S5R2

Jord
Joined: 26 Jan 05
Posts: 2,952
Credit: 5,779,100
RAC: 0

Ok, my result ran for 18

Ok, my result ran for 18 hours and a bit. So not bad on a P4 2.8GHz.

adrianxw
adrianxw
Joined: 21 Feb 05
Posts: 242
Credit: 322,654,862
RAC: 0

Well, my first R2 wu finished

Well, my first R2 wu finished on my 2.8GHz P4 in 82400 seconds, (22.8 hours), and has claimed 259 credit, (not granted yet). This gives 11.32 credits per hour, whereas this machine normally earns 15.3 credits per hour with R1 wu's.

From a purely runtime perspective, at least one of my machines will have to stop crunching Einstein.

Wave upon wave of demented avengers march cheerfully out of obscurity into the dream.

Jim Bailey
Jim Bailey
Joined: 31 Aug 05
Posts: 91
Credit: 1,452,829
RAC: 0

First 3 done, 1 granted

First 3 done, 1 granted 135.47 for 20.82 hours. The other 2 are pending. They claimed the same credit as the first one.

This machine was doing 18-18.5 WU's per day with HT on, and 17-17.5 with HT off. RAC was in the 950-980 range on R1's. If the R2's are all like the first 4, and I know they will not be, you are looking at about 625 a day for 4 WU's per day, plus a little on the next 4.

Odysseus
Odysseus
Joined: 17 Dec 05
Posts: 372
Credit: 19,454,887
RAC: 2,779

RE: From a purely runtime

Message 62153 in response to message 62151

Quote:
From a purely runtime perspective, at least one of my machines will have to stop crunching Einstein.


As long as the deadlines remain roughly proportional to the crunching time, what difference does it make how long the individual tasks take? Taking arbitrary numbers out of the air, suppose an old and sporadically available system could only be sure of completing one ten-hour WU in two weeks. Shouldn’t it be equally capable of finishing a forty-hour run in two months?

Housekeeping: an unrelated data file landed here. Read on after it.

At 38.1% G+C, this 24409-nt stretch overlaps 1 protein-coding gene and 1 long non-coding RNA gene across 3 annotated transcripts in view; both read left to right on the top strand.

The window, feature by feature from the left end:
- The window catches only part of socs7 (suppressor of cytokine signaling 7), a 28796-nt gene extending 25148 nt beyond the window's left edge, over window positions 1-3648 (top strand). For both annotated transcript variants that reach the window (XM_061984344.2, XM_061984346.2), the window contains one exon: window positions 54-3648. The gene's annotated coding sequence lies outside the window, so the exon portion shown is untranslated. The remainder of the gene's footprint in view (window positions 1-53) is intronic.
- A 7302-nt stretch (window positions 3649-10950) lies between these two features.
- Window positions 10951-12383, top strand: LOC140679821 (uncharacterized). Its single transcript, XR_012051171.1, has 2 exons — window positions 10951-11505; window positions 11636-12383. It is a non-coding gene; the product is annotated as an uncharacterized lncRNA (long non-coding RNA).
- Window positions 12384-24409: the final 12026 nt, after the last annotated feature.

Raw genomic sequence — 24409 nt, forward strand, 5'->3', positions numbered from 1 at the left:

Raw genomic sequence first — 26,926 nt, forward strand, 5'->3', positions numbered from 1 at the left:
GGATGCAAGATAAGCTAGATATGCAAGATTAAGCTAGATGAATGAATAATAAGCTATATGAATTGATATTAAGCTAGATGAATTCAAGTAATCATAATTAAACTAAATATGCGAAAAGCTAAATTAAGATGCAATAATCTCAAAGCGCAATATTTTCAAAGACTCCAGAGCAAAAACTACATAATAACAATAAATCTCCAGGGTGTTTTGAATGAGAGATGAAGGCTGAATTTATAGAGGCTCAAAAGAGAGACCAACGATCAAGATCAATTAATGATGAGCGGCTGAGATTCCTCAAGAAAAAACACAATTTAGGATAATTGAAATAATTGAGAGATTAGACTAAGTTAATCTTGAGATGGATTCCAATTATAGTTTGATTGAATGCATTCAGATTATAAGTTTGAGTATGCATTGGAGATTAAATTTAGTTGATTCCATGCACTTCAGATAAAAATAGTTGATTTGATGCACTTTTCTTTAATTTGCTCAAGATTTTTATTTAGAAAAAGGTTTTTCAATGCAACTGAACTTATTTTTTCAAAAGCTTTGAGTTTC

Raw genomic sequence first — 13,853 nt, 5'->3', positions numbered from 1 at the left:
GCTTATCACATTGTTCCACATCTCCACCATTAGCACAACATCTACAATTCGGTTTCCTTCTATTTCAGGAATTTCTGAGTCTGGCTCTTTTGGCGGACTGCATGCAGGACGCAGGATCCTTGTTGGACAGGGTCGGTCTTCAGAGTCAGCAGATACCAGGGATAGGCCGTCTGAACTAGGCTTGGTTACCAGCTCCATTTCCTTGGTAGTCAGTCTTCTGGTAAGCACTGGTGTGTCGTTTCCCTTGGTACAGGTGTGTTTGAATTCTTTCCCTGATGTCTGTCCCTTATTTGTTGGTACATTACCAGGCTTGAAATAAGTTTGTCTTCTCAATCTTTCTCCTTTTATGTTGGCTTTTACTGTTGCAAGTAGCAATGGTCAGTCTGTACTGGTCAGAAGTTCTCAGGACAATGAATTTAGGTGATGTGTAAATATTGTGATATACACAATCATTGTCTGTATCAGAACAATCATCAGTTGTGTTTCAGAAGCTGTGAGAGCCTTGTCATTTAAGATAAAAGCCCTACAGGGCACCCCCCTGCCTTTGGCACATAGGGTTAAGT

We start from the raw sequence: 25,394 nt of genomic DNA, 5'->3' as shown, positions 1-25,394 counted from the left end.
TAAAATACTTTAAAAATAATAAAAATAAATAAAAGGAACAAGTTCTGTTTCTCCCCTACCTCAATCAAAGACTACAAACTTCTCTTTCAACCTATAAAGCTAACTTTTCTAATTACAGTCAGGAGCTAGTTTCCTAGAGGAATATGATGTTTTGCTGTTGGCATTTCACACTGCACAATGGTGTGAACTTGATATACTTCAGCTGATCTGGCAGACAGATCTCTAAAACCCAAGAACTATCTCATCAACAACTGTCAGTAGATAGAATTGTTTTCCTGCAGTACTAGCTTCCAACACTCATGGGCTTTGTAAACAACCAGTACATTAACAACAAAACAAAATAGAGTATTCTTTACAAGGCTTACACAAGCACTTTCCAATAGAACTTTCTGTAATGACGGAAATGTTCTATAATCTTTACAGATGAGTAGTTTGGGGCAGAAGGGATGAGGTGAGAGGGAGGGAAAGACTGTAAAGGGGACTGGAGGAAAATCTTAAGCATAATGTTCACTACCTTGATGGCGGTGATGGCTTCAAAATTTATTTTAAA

abinkow
abinkow
Joined: 21 Feb 05
Posts: 38
Credit: 2,724,569
RAC: 0

RE: RE: From a purely

Message 62154 in response to message 62153

Quote:
Quote:
From a purely runtime perspective, at least one of my machines will have to stop crunching Einstein.

As long as the deadlines remain roughly proportional to the crunching time, what difference does it make how long the individual tasks take? Taking arbitrary numbers out of the air, suppose an old and sporadically available system could only be sure of completing one ten-hour WU in two weeks. Shouldn’t it be equally capable of finishing a forty-hour run in two months?

Deadlines aren't changing. I'm now getting a 149 hour item, still two weeks.

Slywy
Slywy
Joined: 26 Jan 06
Posts: 12
Credit: 686,653
RAC: 292

RE: RE: Thanks to Bernd &

Message 62155 in response to message 62100

Quote:
Quote:

Thanks to Bernd & Bruce for the heads-up.

Is Chilango's result (the only one I've seen linked so far) likely to be typical in terms of production run-time - i.e. 5.4 times S5RI run-time, in his estimation? (I stress production run-time, since it looks as if it still has a lot of debug output).